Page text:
The Law Portal
Law commonly refers to a system of rules created and enforced through social or governmental institutions to regulate behavior, with its precise definition a matter of longstanding debate. It has been variously described as a science and the art of justice. State-enforced laws can be made by a group legislature or by a single legislator, resulting in statutes; by the executive through decrees and regulations; or established by judges through precedent, usually in common law jurisdictions. Private individuals may create legally binding contracts, including arbitration agreements that adopt alternative ways of resolving disputes to standard court litigation. The creation of laws themselves may be influenced by a constitution, written or tacit, and the rights encoded therein. The law shapes politics, economics, history and society in various ways and serves as a mediator of relations between people.
Legal systems vary between countries, with their differences analysed in comparative law. In civil law jurisdictions, a legislature or other central body codifies and consolidates the law. In common law systems, judges make binding case law through precedent, although on occasion this may be overturned by a higher court or the legislature. Historically, religious law influenced secular matters, and is still used in some religious communities. Sharia law based on Islamic principles is used as the primary legal system in several countries, including Iran and Saudi Arabia.
Law's scope can be divided into two domains. Public law concerns government and society, including constitutional law, administrative law, and criminal law. Private law deals with legal disputes between individuals and/or organisations in areas such as contracts, property, torts/delicts and commercial law. This distinction is stronger in civil law countries, particularly those with a separate system of administrative courts; by contrast, the public-private law divide is less pronounced in common law jurisdictions.
Law provides a source of scholarly inquiry into legal history, philosophy, economic analysis and sociology. Law also raises important and complex issues concerning equality, fairness, and justice.
The Constitution of 3 May 1791 (Polish: Konstytucja 3 maja, Belarusian: Канстытуцыя 3 мая (official) / 3 траўня (Taraškievica), transcription: Kanstytucyja 3 maja / 3 traŭnia, Lithuanian: Gegužės trečiosios konstitucija listen), officially known at the time as Governance Act (Polish: Ustawa Rządowa), was a constitution adopted by the Great Sejm ("Four-Year Sejm", meeting in 1788–92) for the Polish–Lithuanian Commonwealth, a dual monarchy comprising the Crown of the Kingdom of Poland and the Grand Duchy of Lithuania. The Constitution was designed to correct the Commonwealth's political flaws. It had been preceded by a period of agitation for—and gradual introduction of—reforms, beginning with the Convocation Sejm of 1764 and the ensuing election that year of Stanisław August Poniatowski the Commonwealth's last king.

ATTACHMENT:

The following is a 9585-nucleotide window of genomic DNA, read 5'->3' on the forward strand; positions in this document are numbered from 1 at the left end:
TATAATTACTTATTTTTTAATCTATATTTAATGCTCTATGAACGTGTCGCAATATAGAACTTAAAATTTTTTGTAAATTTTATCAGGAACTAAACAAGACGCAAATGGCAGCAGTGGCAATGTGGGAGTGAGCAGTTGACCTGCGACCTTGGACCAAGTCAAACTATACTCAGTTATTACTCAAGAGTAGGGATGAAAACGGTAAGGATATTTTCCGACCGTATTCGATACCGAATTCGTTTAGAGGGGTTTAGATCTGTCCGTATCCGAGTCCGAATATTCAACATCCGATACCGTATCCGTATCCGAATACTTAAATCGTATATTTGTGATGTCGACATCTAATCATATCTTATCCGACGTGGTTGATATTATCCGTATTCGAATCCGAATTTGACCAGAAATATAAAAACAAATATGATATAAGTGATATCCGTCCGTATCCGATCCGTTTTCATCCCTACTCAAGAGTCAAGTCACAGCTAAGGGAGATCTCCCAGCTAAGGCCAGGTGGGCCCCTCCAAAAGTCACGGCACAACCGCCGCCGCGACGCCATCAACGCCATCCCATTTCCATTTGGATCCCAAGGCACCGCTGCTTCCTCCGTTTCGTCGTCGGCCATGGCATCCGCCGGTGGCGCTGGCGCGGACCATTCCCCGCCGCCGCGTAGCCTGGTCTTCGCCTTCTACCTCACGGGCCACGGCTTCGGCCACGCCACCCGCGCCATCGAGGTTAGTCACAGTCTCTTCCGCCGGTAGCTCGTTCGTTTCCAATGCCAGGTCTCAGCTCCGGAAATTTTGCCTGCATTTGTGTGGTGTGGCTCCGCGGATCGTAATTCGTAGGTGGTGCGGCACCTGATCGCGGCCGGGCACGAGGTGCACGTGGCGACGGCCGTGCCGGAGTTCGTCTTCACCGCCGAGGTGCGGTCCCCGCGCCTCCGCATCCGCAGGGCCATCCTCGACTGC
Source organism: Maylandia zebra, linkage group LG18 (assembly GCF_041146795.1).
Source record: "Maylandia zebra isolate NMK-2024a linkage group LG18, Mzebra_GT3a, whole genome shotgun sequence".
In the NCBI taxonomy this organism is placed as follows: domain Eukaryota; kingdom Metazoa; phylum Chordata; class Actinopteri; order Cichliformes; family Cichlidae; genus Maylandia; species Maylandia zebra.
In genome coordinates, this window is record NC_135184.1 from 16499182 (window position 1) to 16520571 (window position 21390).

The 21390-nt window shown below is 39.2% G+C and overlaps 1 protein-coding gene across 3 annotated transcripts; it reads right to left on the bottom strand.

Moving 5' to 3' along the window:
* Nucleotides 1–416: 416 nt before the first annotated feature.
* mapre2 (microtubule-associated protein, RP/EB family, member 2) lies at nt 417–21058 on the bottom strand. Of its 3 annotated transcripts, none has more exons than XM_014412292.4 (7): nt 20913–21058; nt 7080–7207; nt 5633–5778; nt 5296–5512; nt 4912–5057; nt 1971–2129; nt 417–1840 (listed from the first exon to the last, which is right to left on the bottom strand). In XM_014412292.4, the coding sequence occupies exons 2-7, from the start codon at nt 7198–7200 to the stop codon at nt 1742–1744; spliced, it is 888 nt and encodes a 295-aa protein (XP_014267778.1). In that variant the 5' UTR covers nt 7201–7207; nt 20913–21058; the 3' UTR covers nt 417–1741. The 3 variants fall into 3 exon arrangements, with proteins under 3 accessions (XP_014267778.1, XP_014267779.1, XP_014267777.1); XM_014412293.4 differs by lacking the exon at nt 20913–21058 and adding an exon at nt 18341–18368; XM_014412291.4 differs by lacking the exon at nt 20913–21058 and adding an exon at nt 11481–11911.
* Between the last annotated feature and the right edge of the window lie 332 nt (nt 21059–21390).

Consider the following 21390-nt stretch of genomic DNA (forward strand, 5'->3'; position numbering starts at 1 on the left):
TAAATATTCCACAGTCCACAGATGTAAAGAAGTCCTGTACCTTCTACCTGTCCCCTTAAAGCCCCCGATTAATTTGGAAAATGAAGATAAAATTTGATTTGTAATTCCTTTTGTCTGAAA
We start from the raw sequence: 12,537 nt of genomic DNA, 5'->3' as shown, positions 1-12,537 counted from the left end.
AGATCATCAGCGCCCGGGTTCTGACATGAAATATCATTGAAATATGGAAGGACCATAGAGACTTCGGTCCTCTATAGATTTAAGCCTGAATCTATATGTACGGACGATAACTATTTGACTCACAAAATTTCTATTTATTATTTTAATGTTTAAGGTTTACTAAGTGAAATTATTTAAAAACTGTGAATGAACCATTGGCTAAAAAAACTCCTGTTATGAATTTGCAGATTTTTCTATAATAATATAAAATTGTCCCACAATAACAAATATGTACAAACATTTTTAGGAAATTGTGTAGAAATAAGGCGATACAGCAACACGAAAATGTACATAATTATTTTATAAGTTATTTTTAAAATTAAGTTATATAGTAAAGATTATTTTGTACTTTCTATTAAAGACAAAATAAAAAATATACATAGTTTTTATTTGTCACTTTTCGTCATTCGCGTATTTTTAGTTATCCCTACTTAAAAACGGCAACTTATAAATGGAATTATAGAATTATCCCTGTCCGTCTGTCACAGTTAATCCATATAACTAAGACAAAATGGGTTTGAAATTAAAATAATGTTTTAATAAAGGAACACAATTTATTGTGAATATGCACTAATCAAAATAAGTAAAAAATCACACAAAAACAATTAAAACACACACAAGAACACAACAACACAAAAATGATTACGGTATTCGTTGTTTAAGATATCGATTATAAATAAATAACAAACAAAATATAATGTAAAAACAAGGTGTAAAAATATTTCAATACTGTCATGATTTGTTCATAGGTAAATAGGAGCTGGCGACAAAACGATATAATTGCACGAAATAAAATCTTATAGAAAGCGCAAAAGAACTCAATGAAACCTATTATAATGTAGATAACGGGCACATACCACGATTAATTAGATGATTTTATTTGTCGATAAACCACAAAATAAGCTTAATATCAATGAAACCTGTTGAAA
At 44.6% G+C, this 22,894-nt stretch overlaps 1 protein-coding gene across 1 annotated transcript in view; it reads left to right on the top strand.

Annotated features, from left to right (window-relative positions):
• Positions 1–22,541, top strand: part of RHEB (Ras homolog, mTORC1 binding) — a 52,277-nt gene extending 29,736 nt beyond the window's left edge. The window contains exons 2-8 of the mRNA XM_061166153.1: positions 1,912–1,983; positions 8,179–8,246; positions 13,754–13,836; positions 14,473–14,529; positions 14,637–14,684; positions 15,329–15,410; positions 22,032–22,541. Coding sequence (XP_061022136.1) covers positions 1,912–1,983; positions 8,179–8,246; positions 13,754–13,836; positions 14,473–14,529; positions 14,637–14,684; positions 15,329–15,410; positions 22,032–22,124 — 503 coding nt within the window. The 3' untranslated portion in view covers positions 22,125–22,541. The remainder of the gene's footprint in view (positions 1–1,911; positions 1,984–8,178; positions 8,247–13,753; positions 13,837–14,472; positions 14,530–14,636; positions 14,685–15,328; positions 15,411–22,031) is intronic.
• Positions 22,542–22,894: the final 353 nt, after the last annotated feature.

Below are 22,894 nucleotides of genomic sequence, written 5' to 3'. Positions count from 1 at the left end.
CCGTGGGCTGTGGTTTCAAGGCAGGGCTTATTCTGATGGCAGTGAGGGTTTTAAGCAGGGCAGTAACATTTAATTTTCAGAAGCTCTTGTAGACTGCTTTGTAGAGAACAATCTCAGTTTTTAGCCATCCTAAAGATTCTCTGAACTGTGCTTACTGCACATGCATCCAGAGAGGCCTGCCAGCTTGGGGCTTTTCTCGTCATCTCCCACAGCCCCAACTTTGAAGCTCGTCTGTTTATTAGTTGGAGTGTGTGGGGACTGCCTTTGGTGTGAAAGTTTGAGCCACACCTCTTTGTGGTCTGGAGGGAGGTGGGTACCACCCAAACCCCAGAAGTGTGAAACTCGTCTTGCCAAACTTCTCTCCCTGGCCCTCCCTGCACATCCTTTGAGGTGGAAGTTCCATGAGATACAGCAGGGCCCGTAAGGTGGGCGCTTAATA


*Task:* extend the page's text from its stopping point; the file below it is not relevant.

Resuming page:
The Constitution sought to implement a more effective constitutional monarchy, introduced political equality between townspeople and nobility, and placed the peasants under the government's protection, mitigating the worst abuses of serfdom. It banned pernicious parliamentary institutions such as the liberum veto, which had put the Sejm at the mercy of any single deputy, who could veto and thus undo all the legislation adopted by that Sejm. The Commonwealth's neighbours reacted with hostility to the adoption of the Constitution. King Frederick William II broke Prussia's alliance with the Polish-Lithuanian Commonwealth. He joined with Catherine the Great's Imperial Russia and the Targowica Confederation of anti-reform Polish magnates to defeat the Commonwealth in the Polish–Russian War of 1792.
The 1791 Constitution was in force for less than 19 months. It was declared null and void by the Grodno Sejm that met in 1793, though the Sejm's legal power to do so was questionable. The Second and Third Partitions of Poland (1793, 1795) ultimately ended Poland's sovereign existence until the close of World War I in 1918. Over those 123 years, the 1791 Constitution helped keep alive Polish aspirations for the eventual restoration of the country's sovereignty. In the words of two of its principal authors, Ignacy Potocki and Hugo Kołłątaj, the 1791 Constitution was "the last will and testament of the expiring Homeland." (more...)
William Norman Birkett, 1st Baron Birkett, Kt, PC, QC (6 September 1883 – 10 February 1962) was a British barrister, judge, politician and preacher who served as the alternate British judge during the Nuremberg Trials.
Birkett received his education at Barrow-in-Furness Higher Grade School. He was a Methodist preacher and a draper before attending Emmanuel College, Cambridge in 1907, to study theology, history and law. Upon graduating in 1910 he worked as a secretary and was called to the Bar in 1913.
Declared medically unfit for military service during World War I, Birkett used the time to make up for his late entry into the legal profession and was appointed a King's Counsel in 1924. He became a criminal defence lawyer and acted as counsel in a number of famous cases including the second of the Brighton trunk murders. A member of the Liberal Party, he sat in Parliament for Nottingham East twice, first in 1923 and again in 1929.